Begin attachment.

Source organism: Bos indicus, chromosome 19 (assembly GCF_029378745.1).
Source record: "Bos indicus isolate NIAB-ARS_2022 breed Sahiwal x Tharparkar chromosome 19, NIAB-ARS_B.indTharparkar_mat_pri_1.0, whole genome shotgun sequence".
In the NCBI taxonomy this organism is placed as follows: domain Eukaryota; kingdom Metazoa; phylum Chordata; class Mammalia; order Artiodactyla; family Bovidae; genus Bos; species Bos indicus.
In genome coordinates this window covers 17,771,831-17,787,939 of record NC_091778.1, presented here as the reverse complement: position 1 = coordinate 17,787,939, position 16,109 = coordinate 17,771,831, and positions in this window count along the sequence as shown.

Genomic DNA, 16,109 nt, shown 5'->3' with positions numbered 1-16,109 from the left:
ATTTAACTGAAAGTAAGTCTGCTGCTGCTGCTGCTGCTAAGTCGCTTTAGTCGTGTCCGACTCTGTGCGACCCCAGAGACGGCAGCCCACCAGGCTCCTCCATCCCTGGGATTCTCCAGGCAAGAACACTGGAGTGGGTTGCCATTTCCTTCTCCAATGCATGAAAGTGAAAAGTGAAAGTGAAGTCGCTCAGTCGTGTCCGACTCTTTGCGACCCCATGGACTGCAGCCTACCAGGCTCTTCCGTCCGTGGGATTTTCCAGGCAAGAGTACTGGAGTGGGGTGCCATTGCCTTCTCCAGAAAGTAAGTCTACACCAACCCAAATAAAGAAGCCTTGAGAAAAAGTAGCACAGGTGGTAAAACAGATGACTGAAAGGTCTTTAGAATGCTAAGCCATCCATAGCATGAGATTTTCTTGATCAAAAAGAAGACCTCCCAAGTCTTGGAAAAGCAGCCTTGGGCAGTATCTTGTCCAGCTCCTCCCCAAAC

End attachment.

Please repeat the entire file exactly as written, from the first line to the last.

Source organism: Bos indicus, chromosome 19 (assembly GCF_029378745.1).
Source record: "Bos indicus isolate NIAB-ARS_2022 breed Sahiwal x Tharparkar chromosome 19, NIAB-ARS_B.indTharparkar_mat_pri_1.0, whole genome shotgun sequence".
In the NCBI taxonomy this organism is placed as follows: domain Eukaryota; kingdom Metazoa; phylum Chordata; class Mammalia; order Artiodactyla; family Bovidae; genus Bos; species Bos indicus.
In genome coordinates this window covers 17,771,831-17,787,939 of record NC_091778.1, presented here as the reverse complement: position 1 = coordinate 17,787,939, position 16,109 = coordinate 17,771,831, and positions in this window count along the sequence as shown.

Genomic DNA, 16,109 nt, shown 5'->3' with positions numbered 1-16,109 from the left:
ATTTAACTGAAAGTAAGTCTGCTGCTGCTGCTGCTGCTAAGTCGCTTTAGTCGTGTCCGACTCTGTGCGACCCCAGAGACGGCAGCCCACCAGGCTCCTCCATCCCTGGGATTCTCCAGGCAAGAACACTGGAGTGGGTTGCCATTTCCTTCTCCAATGCATGAAAGTGAAAAGTGAAAGTGAAGTCGCTCAGTCGTGTCCGACTCTTTGCGACCCCATGGACTGCAGCCTACCAGGCTCTTCCGTCCGTGGGATTTTCCAGGCAAGAGTACTGGAGTGGGGTGCCATTGCCTTCTCCAGAAAGTAAGTCTACACCAACCCAAATAAAGAAGCCTTGAGAAAAAGTAGCACAGGTGGTAAAACAGATGACTGAAAGGTCTTTAGAATGCTAAGCCATCCATAGCATGAGATTTTCTTGATCAAAAAGAAGACCTCCCAAGTCTTGGAAAAGCAGCCTTGGGCAGTATCTTGTCCAGCTCCTCCCCAAAC